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Electromagnetic Radiation

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By Sherry Joe and Sherry Joe,Sun Staff Writer | September 26, 1994
Anne Lukiewski envisions the cellular phone tower that may be built in her Ellicott City neighborhood and shudders."It's an invisible threat," said the Wilton Acres resident, who is fighting the construction of a 125-foot communications tower near Patapsco Middle School.Cellular One, a subsidiary of Southwestern Bell Mobile Systems Inc., wants to build the steel tower on land it leases from First Church of the Nazarene on Rogers Avenue. The tower would be about 185 feet from the school's soccer and football fields and about 450 feet from the school.
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NEWS
By Scott Dance, The Baltimore Sun | January 9, 2014
A burst of charged solar particles hitting the Earth was expected to stir a dramatic show of the aurora borealis Thursday night, but cloudy conditions could kill chances of seeing it in Maryland. A coronal mass ejection, an event in which a burst of matter and electromagnetic radiation, was released from the sun Tuesday in Earth's direction. When such solar winds interact with Earth's magnetic field, it can create beautiful shows of what are known as the Northern Lights. Scientists expect the light show could come much further south than usual, making it possible to be seen in northern Maryland, according to AccuWeather.com . But slim chances of seeing the aurora here are expected to be made even slimmer by clouds forecast to move over the region by Thursday afternoon.
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NEWS
By Sherry Joe and Sherry Joe,Sun Staff Writer | November 2, 1994
A radiation scientist told the county Board of Appeals last night that radio frequency energy from a proposed cellular phone tower near an Ellicott City middle school would have a "negligible" effect on students and area residents.But later in his testimony, Dr. John B. Osepchuk said he could not guarantee residents' safety after long-term exposure to the tower."It's impossible to prove a negative," said Dr. Osepchuk, who has studied microwave devices and radiation hazards for more than 25 years.
NEWS
By Jennifer Sullivan and Jennifer Sullivan,SUN STAFF | August 26, 1999
More than 50 residents showed up at a meeting with Sprint PCS representatives at the Westminster library last night and loudly protested plans for construction of four cellular towers in the county.The towers would be located in Allan Baugher's orchards in Westminster and New Windsor, at the Beard Farm at 1706 Sullivan Road, and the Hoff Farm at 2815 Tracey Mill Road in Westminster.They are among eight towers in Carroll County that Sprint, a telecommunications company, is proposing. If approved by the Carroll County Planning and Zoning Commission, some towers could begin functioning as early as January.
NEWS
By Sherry Joe and Sherry Joe,Sun Staff Writer | October 7, 1994
Members of an Ellicott City church, fearing that a proposed cellular phone tower would harm area children, are urging their leaders to rescind a lease allowing the tower to be built on church grounds."
NEWS
By Kieron F. Quinn | November 6, 1991
ROBERT PARK, a physicist at the University of Maryland, makes the "point" (Other Voices, Sept. 12) that 60-hertz magnetic fields are no more dangerous than artichokes or shoe polish.Clearly revealing why he is a professor of physics and not of biochemistry, epidemiology or medicine, Park advances increasingly tenuous analogies ultimately reaching the conclusion that dioxin, cyclamates and asbestos are not particularly harmful either.In a long and very detailed 1990 report, the Environmental Protection Agency concluded that electromagnetic radiation posed a "probable" cancer risk.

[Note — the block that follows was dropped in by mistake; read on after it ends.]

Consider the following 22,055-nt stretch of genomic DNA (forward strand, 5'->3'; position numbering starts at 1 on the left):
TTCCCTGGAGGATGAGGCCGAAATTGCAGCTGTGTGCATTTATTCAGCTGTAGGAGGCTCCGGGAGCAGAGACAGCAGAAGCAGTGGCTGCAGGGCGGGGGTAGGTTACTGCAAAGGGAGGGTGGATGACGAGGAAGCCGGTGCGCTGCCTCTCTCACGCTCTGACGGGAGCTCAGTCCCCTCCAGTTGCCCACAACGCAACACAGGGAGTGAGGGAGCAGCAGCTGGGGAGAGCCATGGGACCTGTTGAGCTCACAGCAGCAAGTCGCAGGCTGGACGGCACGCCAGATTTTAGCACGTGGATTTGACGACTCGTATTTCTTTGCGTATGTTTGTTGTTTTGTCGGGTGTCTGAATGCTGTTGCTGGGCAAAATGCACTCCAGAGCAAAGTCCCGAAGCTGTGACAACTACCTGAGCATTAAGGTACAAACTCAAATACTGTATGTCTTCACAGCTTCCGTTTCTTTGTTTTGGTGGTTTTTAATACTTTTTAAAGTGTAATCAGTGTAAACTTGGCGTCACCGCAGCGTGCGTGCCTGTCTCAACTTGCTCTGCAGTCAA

NEWS
By Knight-Ridder Newspapers | December 8, 1992
SAN JOSE, Calif. -- Women using VDTs that emit high levels of a certain kind of electromagnetic radiation have a tripled risk of miscarriage, Finnish researchers report.The new study takes a more comprehensive look at VDT magnetic fields than a previous U.S. study that found no such risk: It is the first study to look at many different models of VDTs and the first to closely examine what are called extremely low frequency fields of radiation.Published in the current issue of the American Journal of Epidemiology, the study will be released today.
NEWS
By Luther Young | April 7, 1991
After decades of listening for gravity waves with detectors that weren't sensitive enough, physicists are planning to build a device that could finally confirm the existence of the elusive ripples in space.The $211 million Laser Interferometer Gravitational Wave Observatory, or LIGO, involves construction of two state-of-the-art detectors -- at U.S. locations at least 1,500 miles apart -- in huge L-shapes with arms more than 2 miles long.Designed and operated by scientists from the California Institute of Technology and the Massachusetts Institute of Technology, the observatory could expand knowledge of the cosmos as radically as X-ray and radio astronomy when those observational tools were born.
NEWS
By Jonathan Bor | June 25, 1991
In yesterday's editions of The Sun, the name of researcher Dr. Genevieve Matanoski of the Johns Hopkins School of Hygiene and Public Health was misspelled in an article about electromagnetic radiation and cancer.The Sun regrets the error.A study of telephone linemen has added to the growing body of evidence that suggests low-level radiation from electric cables and devices may be responsible for some cancers.Cautioning that the verdict on electromagnetic fields is years away, Dr. Genevieve Matanowski of the Johns Hopkins School of Hygiene and Public Health reported yesterday that telephone linemen who were exposed to the strongest fields were almost twice as likely to get leukemia as were linemen with average exposures.
BUSINESS
By PETER H. LEWIS | May 24, 1993
Big Blue is about to go green. IBM Personal Computer Co. is preparing to introduce a compact computer that addresses key issues of environmental interest -- energy conservation and electromagnetic radiation.The typical desktop computer uses 250 to 300 watts of power. But IBM's offering belongs to a new generation of computers, popularly called "green PCs," that will cut energy usage to less than 60 watts.Many of these new computers, as well as printers and monitors, are expected to be introduced next month as part of the Environmental Protection Agency's Energy Star program for encouraging conservation in the PC industry.